• Any change to the information reported for the reporting company, such as registering a new business name.
  • A change in beneficial owners, such as a sale that changes who meets the ownership interest threshold of 25 percent or which changes the individuals with substantial control.
  • Any change to the entity’s information or any previously reported individual's name, address, or unique identifying number previously provided to FinCEN. If a beneficial owner obtained a new driver’s license or other identifying document that includes a changed name, address, or identifying number, the reporting company also would have to file an updated beneficial ownership information report with FinCEN, including an image of the new identifying document.

Exemptions from Reporting

While the CTA broadly applies to most organizations registered to do business in the US, there are specific exemptions to consider. For instance, more heavily regulated entities, such as banks, credit unions, investment companies, and entities already required to report certain information to the federal government are exempt from the CTA's reporting requirements. (Read the full list below.) Each entity must review the CTA and its regulations to determine if they fall under an exempt category. All organizations should consult with their legal counsel to understand their reporting obligations and possible exemptions under the CTA.

Penalties for Failing to Properly Report Beneficial Ownership Information

Failure to meet reporting obligations under the CTA can result in significant penalties. These penalties may include fines of $500 per day, up to $10,000, or even criminal charges. Therefore, businesses must ensure timely and accurate reporting.

Understanding Beneficial Ownership Under the CTA

A beneficial owner is any person with at least 25% ownership or who has significant control over the organization's operations. While the ownership standard is mostly intuitive, the substantial control concept is more nuanced. In general, an individual has substantial control if they fall into any of the below categories:

  1. Senior Officer - Any individual holding the position or exercising the authority of an Executive Director/CEO, President, CFO, General Counsel, COO, or any other officer, regardless of title, who performs similar functions as these officers.
  2. Appointment or Removal Authority - Anyone able to appoint or remove any senior officer or a majority of the board of directors or similar body.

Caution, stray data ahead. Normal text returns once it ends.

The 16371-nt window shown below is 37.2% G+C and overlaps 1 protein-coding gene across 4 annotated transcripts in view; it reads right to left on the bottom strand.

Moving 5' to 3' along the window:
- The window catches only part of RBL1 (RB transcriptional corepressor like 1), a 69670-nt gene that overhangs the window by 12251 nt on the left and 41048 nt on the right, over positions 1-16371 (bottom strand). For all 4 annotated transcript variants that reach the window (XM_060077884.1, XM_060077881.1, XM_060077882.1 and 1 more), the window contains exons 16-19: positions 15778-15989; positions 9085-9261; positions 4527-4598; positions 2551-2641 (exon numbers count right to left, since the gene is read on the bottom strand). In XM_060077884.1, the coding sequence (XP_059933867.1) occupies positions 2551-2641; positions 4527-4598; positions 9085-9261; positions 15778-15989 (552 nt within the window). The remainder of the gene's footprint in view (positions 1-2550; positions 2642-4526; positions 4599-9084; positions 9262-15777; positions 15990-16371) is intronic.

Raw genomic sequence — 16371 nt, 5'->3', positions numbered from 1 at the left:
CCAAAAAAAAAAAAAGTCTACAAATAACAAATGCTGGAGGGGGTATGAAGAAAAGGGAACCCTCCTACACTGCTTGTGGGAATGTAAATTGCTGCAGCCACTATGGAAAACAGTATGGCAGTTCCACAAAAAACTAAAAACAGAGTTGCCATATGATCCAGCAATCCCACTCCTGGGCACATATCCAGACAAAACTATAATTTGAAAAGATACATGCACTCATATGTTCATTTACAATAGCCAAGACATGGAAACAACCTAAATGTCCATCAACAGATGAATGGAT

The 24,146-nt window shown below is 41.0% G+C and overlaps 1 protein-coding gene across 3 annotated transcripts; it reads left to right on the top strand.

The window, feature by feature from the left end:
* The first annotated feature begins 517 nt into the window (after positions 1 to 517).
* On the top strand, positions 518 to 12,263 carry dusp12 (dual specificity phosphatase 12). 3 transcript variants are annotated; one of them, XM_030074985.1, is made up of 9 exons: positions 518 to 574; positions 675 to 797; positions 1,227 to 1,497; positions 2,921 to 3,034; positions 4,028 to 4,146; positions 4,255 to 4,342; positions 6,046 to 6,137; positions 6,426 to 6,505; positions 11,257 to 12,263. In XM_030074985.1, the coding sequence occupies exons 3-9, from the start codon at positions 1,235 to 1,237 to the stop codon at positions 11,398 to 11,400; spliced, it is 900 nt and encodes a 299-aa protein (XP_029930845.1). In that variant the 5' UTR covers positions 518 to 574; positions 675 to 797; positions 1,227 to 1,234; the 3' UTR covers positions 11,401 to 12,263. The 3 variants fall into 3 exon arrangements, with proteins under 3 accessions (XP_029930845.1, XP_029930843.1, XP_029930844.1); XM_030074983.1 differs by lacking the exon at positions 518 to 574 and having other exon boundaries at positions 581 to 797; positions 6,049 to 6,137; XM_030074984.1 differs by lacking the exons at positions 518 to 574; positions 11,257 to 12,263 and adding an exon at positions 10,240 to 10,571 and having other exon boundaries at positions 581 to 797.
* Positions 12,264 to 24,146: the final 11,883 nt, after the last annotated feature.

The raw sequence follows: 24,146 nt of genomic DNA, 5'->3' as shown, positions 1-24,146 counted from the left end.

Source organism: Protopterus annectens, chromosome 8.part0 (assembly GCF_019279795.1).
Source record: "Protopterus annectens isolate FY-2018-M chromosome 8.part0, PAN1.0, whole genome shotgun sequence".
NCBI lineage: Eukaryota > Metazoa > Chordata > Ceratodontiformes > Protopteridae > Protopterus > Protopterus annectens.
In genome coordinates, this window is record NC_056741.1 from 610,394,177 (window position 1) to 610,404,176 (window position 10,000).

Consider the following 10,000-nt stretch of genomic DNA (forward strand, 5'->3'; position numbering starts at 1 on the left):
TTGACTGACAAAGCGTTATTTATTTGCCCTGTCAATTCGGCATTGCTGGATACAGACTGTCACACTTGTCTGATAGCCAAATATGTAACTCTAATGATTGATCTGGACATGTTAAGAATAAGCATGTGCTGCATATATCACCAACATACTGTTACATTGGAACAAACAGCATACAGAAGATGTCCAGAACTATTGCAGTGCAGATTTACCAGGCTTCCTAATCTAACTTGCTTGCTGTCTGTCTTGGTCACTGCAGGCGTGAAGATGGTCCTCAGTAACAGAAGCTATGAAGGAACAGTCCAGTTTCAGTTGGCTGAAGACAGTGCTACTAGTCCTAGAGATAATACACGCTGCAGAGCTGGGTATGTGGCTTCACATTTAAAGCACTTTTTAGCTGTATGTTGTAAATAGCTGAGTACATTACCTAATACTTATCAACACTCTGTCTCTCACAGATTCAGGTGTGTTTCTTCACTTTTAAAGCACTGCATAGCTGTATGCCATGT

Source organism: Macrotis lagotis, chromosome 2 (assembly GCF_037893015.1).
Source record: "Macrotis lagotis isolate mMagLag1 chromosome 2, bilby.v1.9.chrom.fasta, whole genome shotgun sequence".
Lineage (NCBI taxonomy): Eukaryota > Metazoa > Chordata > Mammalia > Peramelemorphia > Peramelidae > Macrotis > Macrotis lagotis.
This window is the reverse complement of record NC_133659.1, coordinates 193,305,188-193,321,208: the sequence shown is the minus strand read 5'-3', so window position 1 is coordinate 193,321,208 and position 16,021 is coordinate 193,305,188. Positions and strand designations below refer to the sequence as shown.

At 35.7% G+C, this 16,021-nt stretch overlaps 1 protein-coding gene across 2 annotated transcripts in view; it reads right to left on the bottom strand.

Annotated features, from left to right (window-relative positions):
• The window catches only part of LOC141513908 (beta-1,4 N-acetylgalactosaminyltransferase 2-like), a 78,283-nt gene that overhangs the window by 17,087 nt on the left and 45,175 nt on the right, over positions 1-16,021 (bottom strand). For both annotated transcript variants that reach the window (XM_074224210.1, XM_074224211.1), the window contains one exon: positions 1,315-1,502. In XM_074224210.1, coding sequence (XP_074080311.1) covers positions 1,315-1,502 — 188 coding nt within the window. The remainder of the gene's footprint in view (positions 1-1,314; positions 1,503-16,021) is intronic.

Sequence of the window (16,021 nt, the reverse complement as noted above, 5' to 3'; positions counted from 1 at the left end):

3. Important Decision-Maker - Anyone who directs, determines, or has substantial influence over important decisions made by the organization, including decisions regarding the organization's
    1. Business, such as:
      • Nature, scope, and attributes of the business
      • The selection or termination of business lines or ventures or geographic focus
      • The entry into or termination, or the fulfillment or non-fulfillment, of significant contracts
    2. Finances, such as:
      • Sale, lease, mortgage, or other transfer of any principal assets
      • Major expenditures or investments, issuances of any equity, incurrence of any significant debt, or approval of the operating budget
      • Compensation schemes and incentive programs for senior officers
    3. Structure, such as:
      • Reorganization, dissolution, or merger
      • Amendments of any substantial governance documents of the reporting company, including the articles of incorporation or similar formation documents, bylaws, and significant policies or procedures
  4. Individuals with any other form of substantial control over the organization. - Control exercised in new and unique ways can still be substantial. For example, flexible corporate structures may have different indicators of control than the indicators included here.

Exceptions to Beneficial Ownership

There are exceptions to the beneficial ownership definition which serve to limit the number of individuals that must be reported. The CTA makes five exceptions from the beneficial owner definition:

  • Minors
  • Nominees, intermediaries, custodians, or agents
  • Employees
  • Inheritors
  • Creditors

Note that there are specific criteria a beneficial owner must meet to qualify for an exemption. For example, a person is only considered an employee in the BOI reporting context if they meet the following requirements:

  • They’re subject to the control and will of the employer, who has the power to discharge them.
  • Their economic benefits or substantial control over the company are derived only from their employee status.
  • They don’t serve as the company’s senior officer.

It’s also worth mentioning that special rules might apply to some exceptions. For example, the fact that you don’t need to report a minor’s information doesn’t mean you can completely exclude them from the report.

Instead, you must include the identifying information of a minor’s parent or legal guardian in the report. When the minor reaches legal age, you must submit an updated BOI report that includes their information.

The CTA requires companies to list all beneficial owners and provide their identifying information to FinCEN.

Types of Information Required for Reporting

Organizations should be prepared to provide specific details about their legal entities, beneficial owners, and, in some cases, company applicants when filing.

Reporting Company

  • The legal entity’s full name
  • Any trade name or “doing business as” (DBA) name
  • Complete current US address
  • State, Tribal, or foreign jurisdiction of formation (Foreign reporting companies must also list the state or tribal jurisdiction where they were first registered to do business in the US.)